A Fuego Negro
Calle 31 de Agosto, 31
Continuing on the experimental pinxto vein, we made sure to go nice and early to the much-hyped A Fuego Negro. We had tried to go the last time we were in the Parte Viejo, but the place was packed and we just couldn’t be bothered. On this visit, we had the Makobe with txips- a Kobe slider served in a tomato sauce bun with banana chips, and pajarito fritos, which was sort of their spin on chicken wings featuring some small—not chicken—bird. Pretty yummy and American-taste-bud friendly.

Sirimiri
Mayor Kalea, 18 (right next to—and affiliated with–our old favorite Atari Gastroleku)
The definition of Sirimiri is “a very light rain; stronger than mist but less than a shower.” What a great word! Sirimiri features a good mix of playful pinxtos with traditional. We had their version of “natxos” and some really wonderful roasted goat topped with pickled cabbage. They also, like their sister bar, make an unbelievably good gin and tonic, which Spain, and San Sebastian in particular, has elevated to an art form. Very small interior but wonderful, buzzy vibe.

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La Cuchara de San Telmo
Calle 31 de Agosto, 28
Saving the best for last: our favorite pinxto place in the whole wide world (so far). We love La Cuchara and every time we go (which can sometimes mean twice a day), we are constantly blown away by this place. How, oh how, does it not have a Michelin star? But don’t take my word for it: On our second night there, we struck up a conversation with a girl standing next to us at the bar. She told us she had been an apprentice chef at two-Michelin star Mugaritz and this was her last night in San Sebastian and she just had to eat at La Cuchara one last time.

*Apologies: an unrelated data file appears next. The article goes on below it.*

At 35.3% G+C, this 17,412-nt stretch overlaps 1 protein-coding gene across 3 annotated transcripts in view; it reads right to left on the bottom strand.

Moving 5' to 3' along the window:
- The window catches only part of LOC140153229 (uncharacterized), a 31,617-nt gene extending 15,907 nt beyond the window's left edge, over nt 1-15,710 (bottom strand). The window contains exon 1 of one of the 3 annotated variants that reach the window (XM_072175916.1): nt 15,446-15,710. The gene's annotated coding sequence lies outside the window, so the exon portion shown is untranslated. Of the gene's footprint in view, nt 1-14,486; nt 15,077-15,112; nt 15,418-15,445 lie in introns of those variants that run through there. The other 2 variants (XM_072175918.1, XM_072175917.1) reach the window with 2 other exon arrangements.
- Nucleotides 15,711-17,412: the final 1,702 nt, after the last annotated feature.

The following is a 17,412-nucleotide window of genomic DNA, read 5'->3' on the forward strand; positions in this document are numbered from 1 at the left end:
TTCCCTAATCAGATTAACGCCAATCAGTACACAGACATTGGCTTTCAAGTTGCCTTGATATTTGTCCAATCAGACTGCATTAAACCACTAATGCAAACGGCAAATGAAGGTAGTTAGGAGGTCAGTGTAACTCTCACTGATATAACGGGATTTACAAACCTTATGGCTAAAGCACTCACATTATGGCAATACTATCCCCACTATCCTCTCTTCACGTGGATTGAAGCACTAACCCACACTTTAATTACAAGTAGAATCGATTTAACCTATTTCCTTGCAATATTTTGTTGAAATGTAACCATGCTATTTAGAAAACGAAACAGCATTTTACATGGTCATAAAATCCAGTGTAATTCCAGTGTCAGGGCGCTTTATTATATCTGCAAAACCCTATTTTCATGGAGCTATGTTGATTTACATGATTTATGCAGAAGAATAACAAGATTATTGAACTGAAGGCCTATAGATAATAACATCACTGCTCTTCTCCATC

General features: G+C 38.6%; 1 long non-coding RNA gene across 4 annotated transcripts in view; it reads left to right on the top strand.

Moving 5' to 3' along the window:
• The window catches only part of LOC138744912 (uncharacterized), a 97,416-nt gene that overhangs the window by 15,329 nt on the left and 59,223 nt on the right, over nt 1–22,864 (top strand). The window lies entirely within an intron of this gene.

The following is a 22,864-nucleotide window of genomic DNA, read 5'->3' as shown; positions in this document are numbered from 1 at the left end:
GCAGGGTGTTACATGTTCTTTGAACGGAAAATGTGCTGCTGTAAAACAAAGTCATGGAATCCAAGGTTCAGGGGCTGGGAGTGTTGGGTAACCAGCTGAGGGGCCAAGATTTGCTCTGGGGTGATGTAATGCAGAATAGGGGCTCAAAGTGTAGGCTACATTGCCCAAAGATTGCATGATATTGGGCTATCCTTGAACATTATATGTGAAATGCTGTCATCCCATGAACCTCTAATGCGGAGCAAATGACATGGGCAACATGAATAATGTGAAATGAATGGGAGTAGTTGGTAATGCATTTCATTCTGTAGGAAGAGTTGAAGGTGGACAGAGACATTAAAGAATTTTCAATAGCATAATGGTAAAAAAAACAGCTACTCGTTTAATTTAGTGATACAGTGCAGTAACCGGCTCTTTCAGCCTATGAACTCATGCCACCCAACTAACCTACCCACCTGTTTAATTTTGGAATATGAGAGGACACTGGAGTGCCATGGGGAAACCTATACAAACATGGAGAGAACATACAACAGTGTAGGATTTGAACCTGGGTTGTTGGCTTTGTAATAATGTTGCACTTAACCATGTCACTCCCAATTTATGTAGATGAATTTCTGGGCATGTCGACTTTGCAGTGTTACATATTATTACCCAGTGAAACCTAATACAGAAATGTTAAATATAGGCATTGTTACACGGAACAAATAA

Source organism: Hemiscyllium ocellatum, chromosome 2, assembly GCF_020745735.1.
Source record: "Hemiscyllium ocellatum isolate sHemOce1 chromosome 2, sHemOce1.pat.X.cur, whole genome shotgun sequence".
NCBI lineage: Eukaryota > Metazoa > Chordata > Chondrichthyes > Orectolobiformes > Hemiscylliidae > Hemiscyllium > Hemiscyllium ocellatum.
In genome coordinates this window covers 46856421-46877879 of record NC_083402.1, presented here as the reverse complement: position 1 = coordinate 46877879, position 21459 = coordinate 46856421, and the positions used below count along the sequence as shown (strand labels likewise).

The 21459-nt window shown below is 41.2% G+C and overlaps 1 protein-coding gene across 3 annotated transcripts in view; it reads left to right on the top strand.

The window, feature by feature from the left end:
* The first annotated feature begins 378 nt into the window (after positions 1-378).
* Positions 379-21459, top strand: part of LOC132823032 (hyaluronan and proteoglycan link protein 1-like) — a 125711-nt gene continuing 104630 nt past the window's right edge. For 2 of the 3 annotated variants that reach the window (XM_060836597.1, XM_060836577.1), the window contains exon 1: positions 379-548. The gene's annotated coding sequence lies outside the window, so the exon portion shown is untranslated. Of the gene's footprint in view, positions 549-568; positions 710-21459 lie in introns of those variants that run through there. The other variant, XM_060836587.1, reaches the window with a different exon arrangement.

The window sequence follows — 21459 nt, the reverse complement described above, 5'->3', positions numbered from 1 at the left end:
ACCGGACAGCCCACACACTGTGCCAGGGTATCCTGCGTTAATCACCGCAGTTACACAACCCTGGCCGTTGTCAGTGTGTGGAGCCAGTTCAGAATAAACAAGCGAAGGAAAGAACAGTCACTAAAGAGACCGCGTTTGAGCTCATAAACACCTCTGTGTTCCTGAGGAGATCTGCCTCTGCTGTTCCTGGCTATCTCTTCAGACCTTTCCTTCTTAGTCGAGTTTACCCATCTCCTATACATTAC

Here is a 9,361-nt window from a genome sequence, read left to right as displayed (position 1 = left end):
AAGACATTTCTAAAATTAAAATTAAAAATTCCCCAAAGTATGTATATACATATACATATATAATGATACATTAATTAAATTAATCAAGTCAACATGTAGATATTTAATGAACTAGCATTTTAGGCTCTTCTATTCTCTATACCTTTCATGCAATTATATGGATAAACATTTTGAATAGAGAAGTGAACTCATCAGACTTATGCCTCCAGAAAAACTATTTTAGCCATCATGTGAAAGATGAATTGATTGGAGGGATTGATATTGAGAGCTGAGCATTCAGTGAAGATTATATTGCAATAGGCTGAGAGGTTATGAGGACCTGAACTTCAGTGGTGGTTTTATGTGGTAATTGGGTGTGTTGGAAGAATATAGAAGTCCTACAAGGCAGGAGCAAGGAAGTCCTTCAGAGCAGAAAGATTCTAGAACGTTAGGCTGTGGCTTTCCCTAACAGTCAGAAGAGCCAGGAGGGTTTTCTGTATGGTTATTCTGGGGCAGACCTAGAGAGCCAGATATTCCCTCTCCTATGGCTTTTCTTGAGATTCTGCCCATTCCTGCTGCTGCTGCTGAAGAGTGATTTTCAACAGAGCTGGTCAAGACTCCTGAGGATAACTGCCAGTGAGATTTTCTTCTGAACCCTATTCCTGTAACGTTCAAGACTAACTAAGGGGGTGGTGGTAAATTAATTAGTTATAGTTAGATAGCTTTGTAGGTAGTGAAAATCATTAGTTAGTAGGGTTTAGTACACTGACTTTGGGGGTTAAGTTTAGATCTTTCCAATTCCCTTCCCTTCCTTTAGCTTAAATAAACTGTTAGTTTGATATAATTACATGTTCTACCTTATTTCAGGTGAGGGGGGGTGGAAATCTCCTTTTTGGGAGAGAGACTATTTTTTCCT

We ate pretty much everything on the menu, revisiting some of our favorites from our last visit:  veal cheeks slow cooked in wine till they fall apart, bacon-wrapped scallop, cochinillo or suckling pig with an apple puree and topped with crispy skin. We discovered a couple of new favorites: grilled goat cheese with peppers, and roasted salt cod (bacalao) with tzatziki. And one dish that I did not care for: pig trotters. I am just not a fan of gelatinous proteins.